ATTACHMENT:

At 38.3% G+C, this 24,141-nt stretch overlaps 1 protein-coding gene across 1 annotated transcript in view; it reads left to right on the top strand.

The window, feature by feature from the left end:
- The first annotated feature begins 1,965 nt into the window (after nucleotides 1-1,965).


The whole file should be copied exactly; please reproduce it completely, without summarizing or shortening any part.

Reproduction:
At 38.3% G+C, this 24,141-nt stretch overlaps 1 protein-coding gene across 1 annotated transcript in view; it reads left to right on the top strand.

The window, feature by feature from the left end:
- The first annotated feature begins 1,965 nt into the window (after nucleotides 1-1,965).